At times, I was mean to Doodle. I took him to the barn loft, and showed him his coffin. We didn't leave until he touched it. He cried the way back.
"Don't leave me. Don't leave me."
When Doodle was five years old, I was embarrassed at having a brother of that age who couldn't walk, so I set out to teach him. After many, many days, it paid off. He could walk.
"I'm going to teach you to walk, Doodle."
"So I won't have to haul you around all the time."
"I can't walk, Brother."
A strange sound brought us outside after a storm. There was a bird in the tree. After it fell to the ground and died from exhaustion, dad found it to be a Scarlet Ibis.
"What is it?"
The faster I walked, the faster he walked, so I began to run. The rain was coming, roaring through the pines, and then, like a bursting Roman candle, a gum tree ahead of us was shattered by a bolt of lightning. When the deafening peal of thunder had died, and in the moment before the rain arrived, I heard Doodle, who had fallen behind, cry out, "Brother, Brother, don't leave me! Don't leave me!"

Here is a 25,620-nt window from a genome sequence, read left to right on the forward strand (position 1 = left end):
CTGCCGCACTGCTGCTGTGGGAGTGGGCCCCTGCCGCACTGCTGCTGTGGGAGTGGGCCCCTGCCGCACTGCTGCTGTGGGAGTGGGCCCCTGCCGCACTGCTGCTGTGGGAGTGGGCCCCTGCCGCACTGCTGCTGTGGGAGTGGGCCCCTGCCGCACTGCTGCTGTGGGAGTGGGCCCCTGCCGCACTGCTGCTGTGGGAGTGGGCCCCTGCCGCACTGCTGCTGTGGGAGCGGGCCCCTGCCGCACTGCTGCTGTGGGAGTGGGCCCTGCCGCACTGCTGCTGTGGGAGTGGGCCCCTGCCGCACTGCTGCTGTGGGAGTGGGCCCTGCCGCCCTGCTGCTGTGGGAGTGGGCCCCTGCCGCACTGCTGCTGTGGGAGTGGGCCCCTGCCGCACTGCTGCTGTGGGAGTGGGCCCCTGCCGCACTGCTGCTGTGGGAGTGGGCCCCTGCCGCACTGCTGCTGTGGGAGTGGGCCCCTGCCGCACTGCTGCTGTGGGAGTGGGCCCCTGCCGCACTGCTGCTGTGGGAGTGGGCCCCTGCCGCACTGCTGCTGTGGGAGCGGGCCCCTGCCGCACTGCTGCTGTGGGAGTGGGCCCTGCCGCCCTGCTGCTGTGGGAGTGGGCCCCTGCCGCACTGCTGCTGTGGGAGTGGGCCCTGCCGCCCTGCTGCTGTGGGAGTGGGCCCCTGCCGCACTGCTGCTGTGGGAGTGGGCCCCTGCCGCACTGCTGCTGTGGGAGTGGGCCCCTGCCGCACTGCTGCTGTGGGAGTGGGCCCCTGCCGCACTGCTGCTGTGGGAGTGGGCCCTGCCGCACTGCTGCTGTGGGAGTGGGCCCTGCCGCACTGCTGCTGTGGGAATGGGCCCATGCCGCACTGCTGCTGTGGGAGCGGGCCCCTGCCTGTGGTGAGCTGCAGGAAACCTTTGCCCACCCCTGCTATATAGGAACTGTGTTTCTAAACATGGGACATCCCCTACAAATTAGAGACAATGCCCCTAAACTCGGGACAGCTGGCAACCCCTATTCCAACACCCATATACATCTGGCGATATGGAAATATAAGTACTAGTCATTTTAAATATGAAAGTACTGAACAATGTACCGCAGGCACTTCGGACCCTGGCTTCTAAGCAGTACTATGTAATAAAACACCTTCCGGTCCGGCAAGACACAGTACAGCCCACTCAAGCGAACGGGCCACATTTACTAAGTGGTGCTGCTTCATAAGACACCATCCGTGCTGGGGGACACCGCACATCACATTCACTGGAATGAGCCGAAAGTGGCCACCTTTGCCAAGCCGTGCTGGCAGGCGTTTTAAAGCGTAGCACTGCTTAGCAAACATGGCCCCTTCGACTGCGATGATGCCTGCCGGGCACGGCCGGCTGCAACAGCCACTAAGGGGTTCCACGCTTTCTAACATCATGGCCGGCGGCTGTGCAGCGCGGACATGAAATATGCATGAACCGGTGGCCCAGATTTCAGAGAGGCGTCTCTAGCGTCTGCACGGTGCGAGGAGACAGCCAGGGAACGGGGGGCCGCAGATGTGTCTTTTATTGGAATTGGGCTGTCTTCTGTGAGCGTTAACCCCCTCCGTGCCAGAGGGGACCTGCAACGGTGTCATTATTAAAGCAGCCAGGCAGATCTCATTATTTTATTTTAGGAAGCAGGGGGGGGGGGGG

After a few minutes, my mean streak dissipated. I waited for Doodle, but when he didn't appear from the blowing mist. I went back. He was huddled with his head laying on his knees. I shook him, only for his head to fall back. Blood stained his shirt and trickled from mouth. Doodle was gone.